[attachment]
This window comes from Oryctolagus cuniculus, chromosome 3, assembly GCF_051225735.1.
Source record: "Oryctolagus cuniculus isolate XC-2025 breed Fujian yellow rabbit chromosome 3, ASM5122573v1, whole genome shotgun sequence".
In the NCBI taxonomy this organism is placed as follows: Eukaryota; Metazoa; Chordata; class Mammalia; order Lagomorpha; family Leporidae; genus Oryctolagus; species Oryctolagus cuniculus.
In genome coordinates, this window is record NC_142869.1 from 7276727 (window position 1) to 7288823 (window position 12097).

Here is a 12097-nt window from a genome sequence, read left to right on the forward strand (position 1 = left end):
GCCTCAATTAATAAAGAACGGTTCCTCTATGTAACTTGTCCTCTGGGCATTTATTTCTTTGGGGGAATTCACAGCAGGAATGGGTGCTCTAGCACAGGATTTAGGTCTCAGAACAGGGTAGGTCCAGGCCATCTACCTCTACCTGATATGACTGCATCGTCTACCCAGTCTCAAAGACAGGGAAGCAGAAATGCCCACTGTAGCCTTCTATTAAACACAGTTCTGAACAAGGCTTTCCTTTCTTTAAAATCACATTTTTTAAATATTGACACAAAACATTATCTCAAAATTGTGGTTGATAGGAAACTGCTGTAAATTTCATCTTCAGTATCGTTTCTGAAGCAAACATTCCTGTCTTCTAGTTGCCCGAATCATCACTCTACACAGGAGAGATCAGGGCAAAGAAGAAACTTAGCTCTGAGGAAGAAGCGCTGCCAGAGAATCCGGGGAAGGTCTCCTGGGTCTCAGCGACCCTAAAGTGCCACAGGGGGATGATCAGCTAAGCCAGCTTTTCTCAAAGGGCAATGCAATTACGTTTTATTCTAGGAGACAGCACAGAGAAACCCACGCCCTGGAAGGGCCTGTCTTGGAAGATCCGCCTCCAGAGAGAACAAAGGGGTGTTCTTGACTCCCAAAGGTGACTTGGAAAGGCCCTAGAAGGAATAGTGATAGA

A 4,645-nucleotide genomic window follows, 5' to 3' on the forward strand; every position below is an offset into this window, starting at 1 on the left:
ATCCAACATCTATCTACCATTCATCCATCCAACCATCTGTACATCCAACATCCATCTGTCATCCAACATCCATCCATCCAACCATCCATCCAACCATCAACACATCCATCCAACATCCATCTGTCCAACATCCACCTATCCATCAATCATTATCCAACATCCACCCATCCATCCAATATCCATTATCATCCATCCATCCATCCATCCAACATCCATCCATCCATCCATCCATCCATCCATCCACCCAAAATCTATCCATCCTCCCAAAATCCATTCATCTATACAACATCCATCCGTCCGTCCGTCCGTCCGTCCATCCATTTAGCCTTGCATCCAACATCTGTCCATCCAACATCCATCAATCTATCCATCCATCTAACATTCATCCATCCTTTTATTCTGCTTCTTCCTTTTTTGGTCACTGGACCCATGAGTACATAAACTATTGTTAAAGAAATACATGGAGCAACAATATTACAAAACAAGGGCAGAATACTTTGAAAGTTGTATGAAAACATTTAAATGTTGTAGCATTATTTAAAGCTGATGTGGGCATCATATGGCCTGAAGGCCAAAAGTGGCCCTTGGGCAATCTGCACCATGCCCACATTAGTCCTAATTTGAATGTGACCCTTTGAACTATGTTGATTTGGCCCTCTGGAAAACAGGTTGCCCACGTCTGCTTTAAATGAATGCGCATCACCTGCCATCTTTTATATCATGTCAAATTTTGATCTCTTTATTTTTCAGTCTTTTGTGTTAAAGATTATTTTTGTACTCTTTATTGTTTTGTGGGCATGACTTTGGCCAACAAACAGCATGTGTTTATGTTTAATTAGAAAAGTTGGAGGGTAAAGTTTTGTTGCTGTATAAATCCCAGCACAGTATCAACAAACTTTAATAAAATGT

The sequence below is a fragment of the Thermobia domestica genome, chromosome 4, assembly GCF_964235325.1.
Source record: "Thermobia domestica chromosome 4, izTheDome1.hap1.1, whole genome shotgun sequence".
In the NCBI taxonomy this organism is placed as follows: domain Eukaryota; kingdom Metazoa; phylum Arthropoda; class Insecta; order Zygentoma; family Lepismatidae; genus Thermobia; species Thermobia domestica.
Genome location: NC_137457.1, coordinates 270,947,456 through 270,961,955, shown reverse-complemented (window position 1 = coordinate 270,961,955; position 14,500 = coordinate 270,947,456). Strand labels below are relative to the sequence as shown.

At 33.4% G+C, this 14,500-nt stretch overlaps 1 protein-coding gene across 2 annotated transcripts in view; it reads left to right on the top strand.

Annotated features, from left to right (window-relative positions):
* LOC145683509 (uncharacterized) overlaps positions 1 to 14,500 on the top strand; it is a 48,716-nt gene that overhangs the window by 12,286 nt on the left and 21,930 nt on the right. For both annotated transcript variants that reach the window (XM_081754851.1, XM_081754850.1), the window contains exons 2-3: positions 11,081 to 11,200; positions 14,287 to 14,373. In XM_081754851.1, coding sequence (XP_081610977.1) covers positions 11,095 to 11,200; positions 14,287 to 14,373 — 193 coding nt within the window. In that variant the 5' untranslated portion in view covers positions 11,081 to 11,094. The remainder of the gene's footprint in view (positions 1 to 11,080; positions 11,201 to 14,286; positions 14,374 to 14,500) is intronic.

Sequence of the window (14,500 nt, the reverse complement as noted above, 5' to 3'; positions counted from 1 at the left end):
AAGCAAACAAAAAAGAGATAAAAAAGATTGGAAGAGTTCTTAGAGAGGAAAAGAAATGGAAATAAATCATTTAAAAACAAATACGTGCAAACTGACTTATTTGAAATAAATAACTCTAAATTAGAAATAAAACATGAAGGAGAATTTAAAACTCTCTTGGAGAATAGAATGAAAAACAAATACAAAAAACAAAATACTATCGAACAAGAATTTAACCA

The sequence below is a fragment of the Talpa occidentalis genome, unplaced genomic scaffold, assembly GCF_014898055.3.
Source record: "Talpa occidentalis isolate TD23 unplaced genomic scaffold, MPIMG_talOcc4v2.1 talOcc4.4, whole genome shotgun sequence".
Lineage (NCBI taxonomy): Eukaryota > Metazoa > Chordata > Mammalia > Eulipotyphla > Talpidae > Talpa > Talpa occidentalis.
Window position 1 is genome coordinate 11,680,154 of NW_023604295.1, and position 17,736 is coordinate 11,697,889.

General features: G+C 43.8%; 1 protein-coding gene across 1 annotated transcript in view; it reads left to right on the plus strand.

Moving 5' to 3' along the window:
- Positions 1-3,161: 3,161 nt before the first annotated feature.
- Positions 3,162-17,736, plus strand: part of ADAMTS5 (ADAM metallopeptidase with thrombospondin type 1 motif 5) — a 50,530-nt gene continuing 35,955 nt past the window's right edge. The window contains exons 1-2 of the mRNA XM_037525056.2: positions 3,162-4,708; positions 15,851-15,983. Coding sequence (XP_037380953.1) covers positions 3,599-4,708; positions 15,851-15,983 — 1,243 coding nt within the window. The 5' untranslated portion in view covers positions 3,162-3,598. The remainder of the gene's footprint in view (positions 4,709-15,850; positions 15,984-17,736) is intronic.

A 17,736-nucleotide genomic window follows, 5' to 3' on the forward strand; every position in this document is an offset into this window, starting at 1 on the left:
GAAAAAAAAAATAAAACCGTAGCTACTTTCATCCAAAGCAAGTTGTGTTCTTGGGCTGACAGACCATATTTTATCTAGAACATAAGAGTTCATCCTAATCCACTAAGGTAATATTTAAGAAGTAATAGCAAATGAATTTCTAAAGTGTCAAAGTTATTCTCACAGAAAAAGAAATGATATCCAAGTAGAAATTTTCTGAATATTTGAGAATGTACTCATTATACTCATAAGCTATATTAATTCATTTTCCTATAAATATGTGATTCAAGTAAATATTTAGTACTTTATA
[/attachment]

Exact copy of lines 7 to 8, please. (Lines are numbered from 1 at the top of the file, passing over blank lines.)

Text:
A 4,645-nucleotide genomic window follows, 5' to 3' on the forward strand; every position below is an offset into this window, starting at 1 on the left:
ATCCAACATCTATCTACCATTCATCCATCCAACCATCTGTACATCCAACATCCATCTGTCATCCAACATCCATCCATCCAACCATCCATCCAACCATCAACACATCCATCCAACATCCATCTGTCCAACATCCACCTATCCATCAATCATTATCCAACATCCACCCATCCATCCAATATCCATTATCATCCATCCATCCATCCATCCAACATCCATCCATCCATCCATCCATCCATCCATCCACCCAAAATCTATCCATCCTCCCAAAATCCATTCATCTATACAACATCCATCCGTCCGTCCGTCCGTCCGTCCATCCATTTAGCCTTGCATCCAACATCTGTCCATCCAACATCCATCAATCTATCCATCCATCTAACATTCATCCATCCTTTTATTCTGCTTCTTCCTTTTTTGGTCACTGGACCCATGAGTACATAAACTATTGTTAAAGAAATACATGGAGCAACAATATTACAAAACAAGGGCAGAATACTTTGAAAGTTGTATGAAAACATTTAAATGTTGTAGCATTATTTAAAGCTGATGTGGGCATCATATGGCCTGAAGGCCAAAAGTGGCCCTTGGGCAATCTGCACCATGCCCACATTAGTCCTAATTTGAATGTGACCCTTTGAACTATGTTGATTTGGCCCTCTGGAAAACAGGTTGCCCACGTCTGCTTTAAATGAATGCGCATCACCTGCCATCTTTTATATCATGTCAAATTTTGATCTCTTTATTTTTCAGTCTTTTGTGTTAAAGATTATTTTTGTACTCTTTATTGTTTTGTGGGCATGACTTTGGCCAACAAACAGCATGTGTTTATGTTTAATTAGAAAAGTTGGAGGGTAAAGTTTTGTTGCTGTATAAATCCCAGCACAGTATCAACAAACTTTAATAAAATGT